DexmedetomidineOthers value

Total number of patients6245
Age (years)31 (29, 34)32 (29, 36)0.22
Gestational age39 (37, 39)39 (36, 39)0.58
Race
 Caucasian54 (87%)35 (78%)0.3
 African American2 (3%)3 (7%)0.65
 Hispanic1 (2%)1 (2%)1.00
 Asian/Pacific Islander3 (5%)2 (4%)1.00
 African1 (2%)2 (4%)0.57
 Others1 (2%)2 (4%)0.57
Body mass index34.2 (28.0, 40.0)32.6 (28.1, 39.0)0.67
Gravidity2 (1, 3)2 (2, 4)0.82
Parity2 (1, 2)2 (1, 3)0.42
Indication for cesarean delivery
 Elective2 (3%)3 (7%)0.65
 Repeat19 (31%)14 (31%)1.00
 Malpresentation4 (6%)4 (9%)0.72
 Failure of vaginal delivery21 (34%)12 (27%)0.53
 NRFHT8 (13%)10 (22%)0.30
 Others8 (13%)2 (4%)0.19
Number of previous cesarean deliveries
 Primary37 (60%)23 (51%)0.43
 Repeat25 (40%)22 (49%)0.43
 Length of surgery (min)71 (53, 86)70 (58, 89)0.44
Type of anesthesia
 Spinal33 (53%)26 (58%)0.70
 Preexisting epidural29 (47%)19 (42%)0.70
Emergency status
 Emergent35 (56%)24 (53%)0.84
 Nonemergent27 (44%)21 (47%)0.84
Conversion to general anesthesia4 (6%)4 (9%)0.72

Median (Q1, Q3), Wilcoxon rank-sum test. n (%), Fisher’s exact test.

Most patients who received dexmedetomidine received 1 or 2 boluses of the medication with a total mean dose of 37 μg (range: 10 μg to 140 μg) (Figure 2). In the Dexmed group, 32 patients received dexmedetomidine alone (51.6%), 22 patients received fentanyl (35.5%), 8 received ketamine (12.9%), 5 received nitrous oxide (8.1%), 3 received midazolam (4.8%), and 3 received propofol (4.8%). In the Standard group, 38 received fentanyl (84.4%), 5 received nitrous oxide (11.1%), 4 received ketamine (8.9%), 2 received midazolam (4.4%), and 2 received propofol (4.4%).

Women who had a spinal anesthetic received adjunct medications later in the surgical procedure compared to women with a preexisting labor epidural (median (IQR) duration of 61 (39,83) min after incision vs. 46 (26, 59) min, respectively; ). This difference was consistent between women in the Dexmed group (spinal 55 (35.5, 72) min vs. epidural 33 (23.5, 49.5) min; ) but not for women in the Standard group (spinal 73 (44.25, 92.25) min vs. epidural 56.5 (42.25, 67.5) min; ). One patient in the Standard group was excluded from this analysis as the time of neuraxial medication administration was missing from the chart. In the Standard group, 7% (3/45) of patients received at least one adjunct prior to delivery, and 11% (7/62) of patients in the Dexmed group received dexmedetomidine prior to delivery.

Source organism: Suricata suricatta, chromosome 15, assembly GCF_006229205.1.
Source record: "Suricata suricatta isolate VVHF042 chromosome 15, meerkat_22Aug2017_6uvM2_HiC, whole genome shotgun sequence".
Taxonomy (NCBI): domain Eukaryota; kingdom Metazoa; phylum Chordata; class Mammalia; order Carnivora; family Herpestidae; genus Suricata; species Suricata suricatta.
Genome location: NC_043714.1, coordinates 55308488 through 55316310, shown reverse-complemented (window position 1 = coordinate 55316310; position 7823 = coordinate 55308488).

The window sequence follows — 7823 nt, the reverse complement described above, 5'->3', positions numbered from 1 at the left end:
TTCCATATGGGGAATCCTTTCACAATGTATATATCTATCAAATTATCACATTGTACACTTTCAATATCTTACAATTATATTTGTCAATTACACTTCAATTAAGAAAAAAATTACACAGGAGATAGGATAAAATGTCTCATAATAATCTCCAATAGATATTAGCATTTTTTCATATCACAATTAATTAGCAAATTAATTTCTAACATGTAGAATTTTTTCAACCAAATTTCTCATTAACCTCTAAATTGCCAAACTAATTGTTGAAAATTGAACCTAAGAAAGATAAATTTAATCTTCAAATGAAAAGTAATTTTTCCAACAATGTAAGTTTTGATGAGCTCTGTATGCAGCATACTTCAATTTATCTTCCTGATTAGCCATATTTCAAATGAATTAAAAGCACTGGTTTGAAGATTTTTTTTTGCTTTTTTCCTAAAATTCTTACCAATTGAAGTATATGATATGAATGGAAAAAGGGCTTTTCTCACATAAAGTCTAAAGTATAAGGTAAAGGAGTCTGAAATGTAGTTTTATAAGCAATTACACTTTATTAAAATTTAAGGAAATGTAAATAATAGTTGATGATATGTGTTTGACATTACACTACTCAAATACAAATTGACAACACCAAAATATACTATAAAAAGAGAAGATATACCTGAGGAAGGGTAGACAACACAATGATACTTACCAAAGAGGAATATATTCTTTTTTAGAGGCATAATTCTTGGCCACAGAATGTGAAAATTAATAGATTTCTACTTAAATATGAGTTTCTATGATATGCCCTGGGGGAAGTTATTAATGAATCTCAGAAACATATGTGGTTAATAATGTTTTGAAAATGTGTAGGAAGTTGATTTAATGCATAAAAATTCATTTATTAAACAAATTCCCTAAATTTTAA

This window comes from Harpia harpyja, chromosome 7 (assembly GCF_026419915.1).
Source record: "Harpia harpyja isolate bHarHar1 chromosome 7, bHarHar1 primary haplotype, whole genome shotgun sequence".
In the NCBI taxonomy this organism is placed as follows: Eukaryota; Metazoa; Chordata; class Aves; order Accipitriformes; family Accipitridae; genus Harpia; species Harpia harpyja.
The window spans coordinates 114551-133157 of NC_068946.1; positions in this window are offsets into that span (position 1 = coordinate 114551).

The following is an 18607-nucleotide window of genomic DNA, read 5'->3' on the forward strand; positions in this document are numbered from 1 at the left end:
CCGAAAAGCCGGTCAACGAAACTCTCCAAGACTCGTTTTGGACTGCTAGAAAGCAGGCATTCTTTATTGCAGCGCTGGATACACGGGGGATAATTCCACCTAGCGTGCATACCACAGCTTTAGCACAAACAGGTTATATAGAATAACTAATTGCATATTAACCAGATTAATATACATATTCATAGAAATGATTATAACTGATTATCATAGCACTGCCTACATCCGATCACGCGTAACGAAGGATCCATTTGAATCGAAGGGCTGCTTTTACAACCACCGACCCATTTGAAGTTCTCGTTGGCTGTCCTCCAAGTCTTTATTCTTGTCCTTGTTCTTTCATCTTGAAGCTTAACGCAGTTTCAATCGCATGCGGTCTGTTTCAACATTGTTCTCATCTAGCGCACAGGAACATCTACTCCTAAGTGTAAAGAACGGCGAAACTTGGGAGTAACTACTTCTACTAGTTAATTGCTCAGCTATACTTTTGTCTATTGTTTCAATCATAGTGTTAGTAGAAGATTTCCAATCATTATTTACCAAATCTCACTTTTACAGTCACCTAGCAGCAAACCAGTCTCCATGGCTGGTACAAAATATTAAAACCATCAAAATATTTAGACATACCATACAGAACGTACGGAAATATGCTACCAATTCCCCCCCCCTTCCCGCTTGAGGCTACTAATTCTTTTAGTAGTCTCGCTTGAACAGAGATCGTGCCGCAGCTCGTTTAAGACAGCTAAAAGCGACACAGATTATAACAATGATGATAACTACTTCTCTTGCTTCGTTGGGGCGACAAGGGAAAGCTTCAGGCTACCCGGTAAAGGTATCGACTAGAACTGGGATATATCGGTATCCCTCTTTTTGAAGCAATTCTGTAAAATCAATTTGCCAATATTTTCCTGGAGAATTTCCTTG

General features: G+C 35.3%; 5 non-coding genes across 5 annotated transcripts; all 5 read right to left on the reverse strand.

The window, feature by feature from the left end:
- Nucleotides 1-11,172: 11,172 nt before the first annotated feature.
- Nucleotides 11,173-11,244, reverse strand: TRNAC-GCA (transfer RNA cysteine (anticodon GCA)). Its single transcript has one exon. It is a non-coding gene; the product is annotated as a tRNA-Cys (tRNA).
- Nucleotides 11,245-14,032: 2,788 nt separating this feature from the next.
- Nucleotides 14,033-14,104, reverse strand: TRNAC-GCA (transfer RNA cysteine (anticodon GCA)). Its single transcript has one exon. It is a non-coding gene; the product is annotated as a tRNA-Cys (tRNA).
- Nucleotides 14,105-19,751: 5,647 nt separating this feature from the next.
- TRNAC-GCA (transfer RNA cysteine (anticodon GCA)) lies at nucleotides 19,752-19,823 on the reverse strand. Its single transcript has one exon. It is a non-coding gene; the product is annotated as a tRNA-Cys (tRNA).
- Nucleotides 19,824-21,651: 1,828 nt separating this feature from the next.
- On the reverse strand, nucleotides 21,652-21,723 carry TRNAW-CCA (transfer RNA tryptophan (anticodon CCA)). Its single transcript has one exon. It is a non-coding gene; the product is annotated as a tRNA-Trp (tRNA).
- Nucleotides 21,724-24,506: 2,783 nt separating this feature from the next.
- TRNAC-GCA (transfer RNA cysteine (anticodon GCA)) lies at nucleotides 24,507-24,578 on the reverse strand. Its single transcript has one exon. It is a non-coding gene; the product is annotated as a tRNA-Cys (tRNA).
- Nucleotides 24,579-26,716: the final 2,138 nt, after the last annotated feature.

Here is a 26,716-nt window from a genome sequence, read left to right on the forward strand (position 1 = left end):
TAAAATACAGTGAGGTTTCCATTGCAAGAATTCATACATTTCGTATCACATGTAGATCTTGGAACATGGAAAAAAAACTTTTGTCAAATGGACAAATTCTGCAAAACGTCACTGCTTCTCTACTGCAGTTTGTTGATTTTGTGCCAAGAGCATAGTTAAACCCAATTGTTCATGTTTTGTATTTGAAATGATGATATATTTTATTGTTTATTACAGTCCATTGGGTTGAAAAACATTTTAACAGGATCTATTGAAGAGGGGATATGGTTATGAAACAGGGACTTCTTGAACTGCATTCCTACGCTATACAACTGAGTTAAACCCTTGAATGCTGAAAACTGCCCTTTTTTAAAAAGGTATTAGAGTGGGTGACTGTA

The incidence and duration of vital sign changes after adjunct medications is described in Table 2. There was no statistically significant difference in the incidence of hypotension, but the Dexmed group displayed an increase in the duration of hypotension when it did occur (6 min vs. 3 min; ). There was also a statistically significant greater incidence of bradycardia in parturients in the Dexmed group compared to the Standard group (9 (15%) vs. 1 (2%); ). Episodes of oxygen desaturation were rare and of short duration in both groups.


Dexmedetomidine (n = 62)Others (n = 45) value

Incidence of hypotension15 (24%)11 (24%)1.00
Duration of hypotension (minutes)6 (3, 27)3 (3, 6)0.013
Incidence of bradycardia9 (15%)1 (2%)0.042
Duration of bradycardia (minutes)2 (1, 2.5)10.35
Incidence of O2 desaturation1 (2%)0 (0%)1.00
Duration of O2 desaturation (minutes)2n/an/a

Wilcoxon rank-sum test. Fisher’s exact test. The data are presented as n (%) and median (Q1, Q3).

There was no statistically significant difference in inotropic or vasopressor medication use between the two groups (Table 3). In total, 90% (56/62) of the Dexmed group received an inotropic or vasopressor medication compared to 91% (41/45) of the Standard group. Additionally, there was no difference in the timing of vasopressor administration in relation to adjunct medication administration.


Dexmedetomidine (n = 62)Others (n = 45) value

Any vasopressor or inotrope56 (90%)41 (91%)1.00
Phenylephrine infusion45 (73%)31 (69%)0.83
Phenylephrine bolus34 (55%)28 (62%)0.55
Phenylephrine bolus as rescue dose17 (50%)10 (36%)0.31
Ephedrine bolus12 (19%)10 (22%)0.81
Ephedrine bolus as rescue dose6 (50%)3 (30%)0.41
Glycopyrrolate bolus3 (5%)1 (2%)0.64
Glycopyrrolate bolus as rescue dose1 (33%)0 (0%)1.00

The data are presented as n (%), Fisher’s exact test. Rescue dose is defined as a medication given in response to a change in blood pressure after dexmedetomidine or other adjunct medication has been previously given. % refers to percent of patients receiving medication from abovementioned row.

There was no difference in antiemetic use between the groups. The majority of patients in both groups received ondansetron (58 (94%) in the Dexmed group and 43 (96%) in the Standard group; ) and dexamethasone (43 (69%) in the Dexmed group and 28 (62%) in the Standard group; ). Droperidol was used less frequently (10 (16%) parturients in the Dexmed group and 2 (4%) in the Standard group ()).

4. Discussion

Dexmedetomidine shows promise as a viable option for intraoperative rescue analgesia during CD. In this retrospective study, parturients in the Dexmed and the Standard groups had similar rates of conversion to general anesthesia for an inadequate neuraxial block with minimally different side effect profiles. Dexmedetomidine continues to have an increasing role in obstetrical multimodal pain management, but current dosing studies have indicated a wide spectrum of dosages and dosing strategies [21, 22].